Pentagon: Counter-Extremist Efforts Have Hardly Eroded IS in Philippines

BenarNews staff
200812-PH-counter-militancy-620.jpg Philippine soldiers guard a section of the southern city of Marawi six months after the end of a ferocious battle with Islamic State-linked militants, April 10, 2018.
Richel V. Umel/BenarNews

Updated at 12:09 p.m. ET on 2020-08-13

Efforts to combat militancy in the Philippines seem to have made no substantial dent against Islamic State-linked groups since the United States launched a multi-million-dollar program in 2017 to back Manila’s counter-extremist activities, the Pentagon said in a new report.

The regional branch of Islamic State and associated militant groups in the southern Mindanao region remain about the same in size and in strength, the report said. And in recent months, the Philippine IS affiliate tried to take advantage of the coronavirus pandemic while the Philippine military was helping the government respond to the outbreak, according to the U.S. Department of Defense’s Inspector General.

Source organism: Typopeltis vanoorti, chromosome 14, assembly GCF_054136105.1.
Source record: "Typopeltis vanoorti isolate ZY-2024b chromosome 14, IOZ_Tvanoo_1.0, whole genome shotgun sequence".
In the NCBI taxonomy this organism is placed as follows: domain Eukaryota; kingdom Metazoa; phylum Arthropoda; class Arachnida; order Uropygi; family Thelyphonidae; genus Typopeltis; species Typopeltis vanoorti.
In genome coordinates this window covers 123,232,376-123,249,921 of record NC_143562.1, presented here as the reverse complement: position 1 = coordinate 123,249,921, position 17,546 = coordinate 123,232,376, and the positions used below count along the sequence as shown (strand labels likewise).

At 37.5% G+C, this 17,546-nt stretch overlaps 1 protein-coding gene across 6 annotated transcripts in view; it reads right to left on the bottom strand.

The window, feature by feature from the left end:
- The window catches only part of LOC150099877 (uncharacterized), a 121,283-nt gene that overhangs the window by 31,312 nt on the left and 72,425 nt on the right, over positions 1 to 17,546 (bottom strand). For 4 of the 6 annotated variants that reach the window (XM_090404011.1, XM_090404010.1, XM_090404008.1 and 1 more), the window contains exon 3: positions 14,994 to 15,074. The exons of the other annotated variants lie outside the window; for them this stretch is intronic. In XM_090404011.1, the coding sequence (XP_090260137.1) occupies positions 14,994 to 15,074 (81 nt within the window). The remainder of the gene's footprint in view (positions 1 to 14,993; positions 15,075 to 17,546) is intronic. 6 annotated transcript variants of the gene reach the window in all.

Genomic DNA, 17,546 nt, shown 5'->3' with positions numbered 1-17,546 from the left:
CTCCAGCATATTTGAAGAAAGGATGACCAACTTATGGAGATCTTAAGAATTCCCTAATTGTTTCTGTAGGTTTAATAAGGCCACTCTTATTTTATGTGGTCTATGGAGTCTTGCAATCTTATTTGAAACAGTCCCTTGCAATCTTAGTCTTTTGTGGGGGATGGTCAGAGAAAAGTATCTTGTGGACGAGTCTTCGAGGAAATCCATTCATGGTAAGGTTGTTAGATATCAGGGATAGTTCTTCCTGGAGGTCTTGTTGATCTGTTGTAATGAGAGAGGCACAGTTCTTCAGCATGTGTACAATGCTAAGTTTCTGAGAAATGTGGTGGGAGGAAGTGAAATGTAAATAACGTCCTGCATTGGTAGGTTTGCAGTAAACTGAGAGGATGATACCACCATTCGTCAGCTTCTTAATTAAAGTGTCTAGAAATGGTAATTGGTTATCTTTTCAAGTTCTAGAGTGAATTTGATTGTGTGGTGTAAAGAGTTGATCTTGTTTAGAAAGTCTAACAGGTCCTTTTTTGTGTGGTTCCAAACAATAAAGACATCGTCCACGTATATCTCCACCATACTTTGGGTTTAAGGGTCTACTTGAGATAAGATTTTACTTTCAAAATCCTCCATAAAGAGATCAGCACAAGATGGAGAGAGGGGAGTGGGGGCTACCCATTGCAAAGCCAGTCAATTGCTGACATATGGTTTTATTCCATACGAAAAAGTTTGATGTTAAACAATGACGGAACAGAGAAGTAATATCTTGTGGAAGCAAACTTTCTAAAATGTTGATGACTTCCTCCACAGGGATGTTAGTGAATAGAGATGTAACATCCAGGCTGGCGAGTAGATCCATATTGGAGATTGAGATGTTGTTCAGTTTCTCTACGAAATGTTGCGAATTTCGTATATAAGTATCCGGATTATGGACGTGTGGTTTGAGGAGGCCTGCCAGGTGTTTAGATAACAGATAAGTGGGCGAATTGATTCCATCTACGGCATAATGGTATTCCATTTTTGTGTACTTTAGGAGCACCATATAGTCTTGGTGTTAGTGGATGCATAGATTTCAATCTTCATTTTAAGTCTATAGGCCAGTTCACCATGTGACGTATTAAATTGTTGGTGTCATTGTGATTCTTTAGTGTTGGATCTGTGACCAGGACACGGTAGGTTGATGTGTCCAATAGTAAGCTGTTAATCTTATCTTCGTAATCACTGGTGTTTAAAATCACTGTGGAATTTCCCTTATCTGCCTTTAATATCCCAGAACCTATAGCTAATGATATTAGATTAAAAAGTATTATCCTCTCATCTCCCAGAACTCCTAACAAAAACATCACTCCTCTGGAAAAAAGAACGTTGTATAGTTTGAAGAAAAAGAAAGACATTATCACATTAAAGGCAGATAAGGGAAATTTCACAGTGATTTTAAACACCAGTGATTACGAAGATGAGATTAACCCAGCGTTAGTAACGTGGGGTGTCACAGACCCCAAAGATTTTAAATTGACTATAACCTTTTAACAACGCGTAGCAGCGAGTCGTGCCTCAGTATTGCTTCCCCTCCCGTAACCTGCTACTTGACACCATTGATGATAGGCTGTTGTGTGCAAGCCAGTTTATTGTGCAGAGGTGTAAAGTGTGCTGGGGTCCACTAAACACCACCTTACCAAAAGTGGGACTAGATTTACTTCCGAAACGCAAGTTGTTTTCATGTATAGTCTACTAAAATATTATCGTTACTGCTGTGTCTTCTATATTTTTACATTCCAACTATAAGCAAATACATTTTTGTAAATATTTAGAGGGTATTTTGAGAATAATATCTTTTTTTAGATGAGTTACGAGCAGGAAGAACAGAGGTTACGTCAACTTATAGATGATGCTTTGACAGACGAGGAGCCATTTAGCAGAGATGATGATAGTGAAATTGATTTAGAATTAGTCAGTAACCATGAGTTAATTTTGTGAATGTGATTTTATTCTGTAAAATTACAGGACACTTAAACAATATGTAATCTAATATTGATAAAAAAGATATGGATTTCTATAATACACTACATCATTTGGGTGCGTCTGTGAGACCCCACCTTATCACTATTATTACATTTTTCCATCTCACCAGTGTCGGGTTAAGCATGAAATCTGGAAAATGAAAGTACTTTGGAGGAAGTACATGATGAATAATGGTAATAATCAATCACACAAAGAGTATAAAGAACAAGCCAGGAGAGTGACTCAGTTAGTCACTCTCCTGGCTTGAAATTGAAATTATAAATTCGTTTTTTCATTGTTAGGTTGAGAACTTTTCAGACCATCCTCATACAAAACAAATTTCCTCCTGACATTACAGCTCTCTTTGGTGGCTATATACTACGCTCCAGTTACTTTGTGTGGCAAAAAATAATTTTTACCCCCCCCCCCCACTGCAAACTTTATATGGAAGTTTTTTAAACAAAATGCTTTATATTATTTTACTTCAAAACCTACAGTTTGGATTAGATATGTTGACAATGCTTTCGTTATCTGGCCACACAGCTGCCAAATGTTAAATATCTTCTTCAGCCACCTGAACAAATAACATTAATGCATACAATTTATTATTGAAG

“[T]here has been little change in the capabilities, size, financing, and operations of ISIS-EA,” said Sean W. O’Donnell, the department’s acting inspector general, in the quarterly report to Congress on the U.S. military aid program to Manila, known as Operation Pacific Eagle – Philippines (OPE-P). He was referring to the East Asia chapter of IS and used a different acronym for the terror group.

“The group continues to carry out sporadic, mostly small-scale attacks,” he said.

In September 2017, the Pentagon launched the program to help the Armed Forces of the Philippines (AFP) defeat pro-IS fighters who were battling government forces after the militants had seized the southern Philippine city of Marawi.

The U.S. deployed military advisers and drones that helped the Philippines retake the city, kill the top leaders of the militant siege and flush out their forces a month later. But IS-linked fighters and groups have lingered in the southern Philippines and carried out attacks, including a suicide bombing that killed 23 people at a church in southern Sulu province in January 2019.